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20121201
20121231
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Search Results 0 to 28 of about 29 (some duplicates have been removed)
, "moonrise kingdom." 3, "argo," truth wilder than fiction. 2, "lincoln," a history lesson for our time. >> on top "zero dark thirty." the weekend movie guide -- have a great weekend. i'm arch
the world's first true world war. his attack on the french in the western pennsylvania wilderness grew into a global conflict lasting seven years, involve england, franch, austria, russia, prussia, and dozen other nations fighting for control over colonies in north america, africa, asia, and the seas in between. the seven years war changed the map of the world shifting national borders in europe, in africa, in india, and elsewhere. it leveled thousands of towns and villages in europe. killed or maimed more than a million soldiers and civilians, and bankrupted a dozen nations including england and france. remember, it started in britain's north american colonies, and the british government and british people naturally thought british subjects in british north america should share the costs of the war with their fellow citizens in britain. in fact, the government raised property taxes so high in britain that farmers rioted in protest and demanded that americans pay their fair share of the war. in 17 # 64, the british government extended to the colonies a stamp tax that everyone in britai
: it happened along this isolated trail here inside the las trampas regional wilderness preserve in alamoa woman sexually assaulted while she was using the trail investigators with east bay regional park police told methe victim accessed the trail using the hemme avenue entranceparking her car in this lot at around 4pm last wednesday then started walking up the trail's narrow pathinvestigators say some time before 6:45pm the victim and the male suspectcross pathswhen suddenly he pulls her down to the ground from behind and sexually assaults the victim east bay regional park police describe the suspect as a white male in his 40'sabout 5 feet 9 inches tallweighing about 180lbswith brown hairpointed nosewearing a tan bowling shirtblue jeansalso waering a silver wrist watch the suspect was walking a meduim sizedbrown haired dogwith one ear upand one ear down in response east bay regional park police say they have increased patrols in the area along the trailin alamo haaziq madyun kron4news >>catherine: new at six. a south bay charity and it's many patrons are making sure people have food for the hol
boyfriend in the snowy wilderness talks about her ordeal after these messages. one is for a clean, wedomestic energy future that puts us in control. our abundant natural gas is already saving us money, producing cleaner electricity, putting us to work here in america and supporting wind and solar. though all energy development comes with some risk, we're committed to safely and responsibly producing natural gas. it's not a dream. america's natural gas... putting us in control of our energy future, now. we're for the individual. the food lover. the movie lover. the road tripper. and the music mentor. ♪ we're for the gamer. the play maker. the page turner. and the up-all-nighters. so when we set out to make a smart phone we didn't make one for all of us. we made one for each of us. new windows phone. reinvented around you. we made one for each of us. to the best vacation sp(all) the gulf! it doesn't matter which of our great states folks visit. mississippi, alabama, louisiana or florida, they're gonna love it. shaul, your alabama hospitality is incredible. thanks, karen. love your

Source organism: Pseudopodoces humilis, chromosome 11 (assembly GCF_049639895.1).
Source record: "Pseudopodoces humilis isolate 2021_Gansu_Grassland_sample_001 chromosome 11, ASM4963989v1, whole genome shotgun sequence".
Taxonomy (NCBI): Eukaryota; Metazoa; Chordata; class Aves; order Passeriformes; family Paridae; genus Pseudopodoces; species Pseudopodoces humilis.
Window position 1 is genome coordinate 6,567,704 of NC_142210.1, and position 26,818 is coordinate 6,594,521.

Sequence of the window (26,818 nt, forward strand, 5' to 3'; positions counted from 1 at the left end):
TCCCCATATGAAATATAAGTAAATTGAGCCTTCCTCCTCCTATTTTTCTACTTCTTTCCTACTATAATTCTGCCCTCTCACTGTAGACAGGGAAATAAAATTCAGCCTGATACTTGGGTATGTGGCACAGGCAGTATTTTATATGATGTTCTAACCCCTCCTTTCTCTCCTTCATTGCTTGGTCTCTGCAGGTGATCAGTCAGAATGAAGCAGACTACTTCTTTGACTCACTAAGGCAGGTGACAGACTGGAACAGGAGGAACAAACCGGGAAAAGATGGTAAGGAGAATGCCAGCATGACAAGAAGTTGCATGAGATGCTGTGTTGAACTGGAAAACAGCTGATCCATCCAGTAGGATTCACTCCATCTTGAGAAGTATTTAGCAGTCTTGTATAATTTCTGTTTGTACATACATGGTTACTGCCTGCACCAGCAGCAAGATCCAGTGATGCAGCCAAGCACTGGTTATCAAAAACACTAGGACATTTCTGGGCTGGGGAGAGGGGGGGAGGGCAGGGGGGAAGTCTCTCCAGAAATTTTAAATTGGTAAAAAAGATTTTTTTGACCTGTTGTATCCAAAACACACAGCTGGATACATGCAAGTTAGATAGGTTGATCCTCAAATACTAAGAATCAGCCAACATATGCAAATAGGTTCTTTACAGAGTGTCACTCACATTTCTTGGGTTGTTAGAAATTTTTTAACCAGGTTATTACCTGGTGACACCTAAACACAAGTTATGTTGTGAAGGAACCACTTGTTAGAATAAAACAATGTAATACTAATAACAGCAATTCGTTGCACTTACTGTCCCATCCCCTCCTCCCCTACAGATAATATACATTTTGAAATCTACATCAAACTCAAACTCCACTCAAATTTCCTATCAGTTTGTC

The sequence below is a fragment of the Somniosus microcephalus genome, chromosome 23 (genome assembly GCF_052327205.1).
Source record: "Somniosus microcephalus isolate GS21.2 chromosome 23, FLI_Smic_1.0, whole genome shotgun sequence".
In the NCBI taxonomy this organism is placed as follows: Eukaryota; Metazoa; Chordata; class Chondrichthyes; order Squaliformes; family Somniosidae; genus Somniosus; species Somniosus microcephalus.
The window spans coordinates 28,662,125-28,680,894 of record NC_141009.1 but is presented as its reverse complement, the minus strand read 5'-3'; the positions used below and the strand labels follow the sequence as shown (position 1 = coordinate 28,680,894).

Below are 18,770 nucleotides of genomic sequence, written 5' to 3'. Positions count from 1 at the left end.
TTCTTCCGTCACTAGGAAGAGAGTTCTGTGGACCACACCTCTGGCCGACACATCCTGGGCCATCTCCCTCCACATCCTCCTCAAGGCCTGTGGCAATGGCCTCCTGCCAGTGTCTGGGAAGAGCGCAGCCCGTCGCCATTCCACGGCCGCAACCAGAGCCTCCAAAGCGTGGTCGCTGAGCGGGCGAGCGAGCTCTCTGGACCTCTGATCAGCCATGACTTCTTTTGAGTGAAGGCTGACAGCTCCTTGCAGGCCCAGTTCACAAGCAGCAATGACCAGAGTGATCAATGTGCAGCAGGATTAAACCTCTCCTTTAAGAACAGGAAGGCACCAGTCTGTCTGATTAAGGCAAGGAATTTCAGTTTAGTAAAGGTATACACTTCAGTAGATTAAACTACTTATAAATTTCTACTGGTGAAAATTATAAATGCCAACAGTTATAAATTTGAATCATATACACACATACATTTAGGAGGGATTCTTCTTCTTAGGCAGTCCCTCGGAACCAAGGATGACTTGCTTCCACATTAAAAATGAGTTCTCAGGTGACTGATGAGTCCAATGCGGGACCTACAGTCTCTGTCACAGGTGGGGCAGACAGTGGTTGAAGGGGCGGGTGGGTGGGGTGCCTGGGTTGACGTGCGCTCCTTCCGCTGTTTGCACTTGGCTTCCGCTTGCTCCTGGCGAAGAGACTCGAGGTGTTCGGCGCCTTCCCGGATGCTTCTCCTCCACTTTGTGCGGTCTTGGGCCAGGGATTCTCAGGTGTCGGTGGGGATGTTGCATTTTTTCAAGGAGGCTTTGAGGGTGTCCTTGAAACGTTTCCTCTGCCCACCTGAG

to be outside. much wilder weather coming our way tomorrow. temperatures back into the 60s. so at least it will be a little bit warm error. for the latest on the track. let's go to danella sealock. >> thanks, chuck. >>> you're talking about the rain. i think it's responsible for the fender benders. i-270 southbound at west montgomery avenue, you're going to see your left lane blocked here. crash kind of lined up in the left shoulder lane, but that left lane is blocked. let's talk about delays. they're about five miles. as you make your way from i-370, you can see jammed on i-270 southbound and i-370 as you continue toward the crash there. so expect delays. let's shoot over to i-95 in virginia. starting to see delays there. prince william parkway, you're going to hit the brakes. pretty much stop and go. in the lorton area, you are heavy on the brakes. to get to the beltway, 20 minutes from the occoquan. your average speed is 30 miles per hour. eun, over to you. >> danella, thank you. 6:42 now. >>> new this morning, for the first time we're seeing video of the moment when a woman in a whe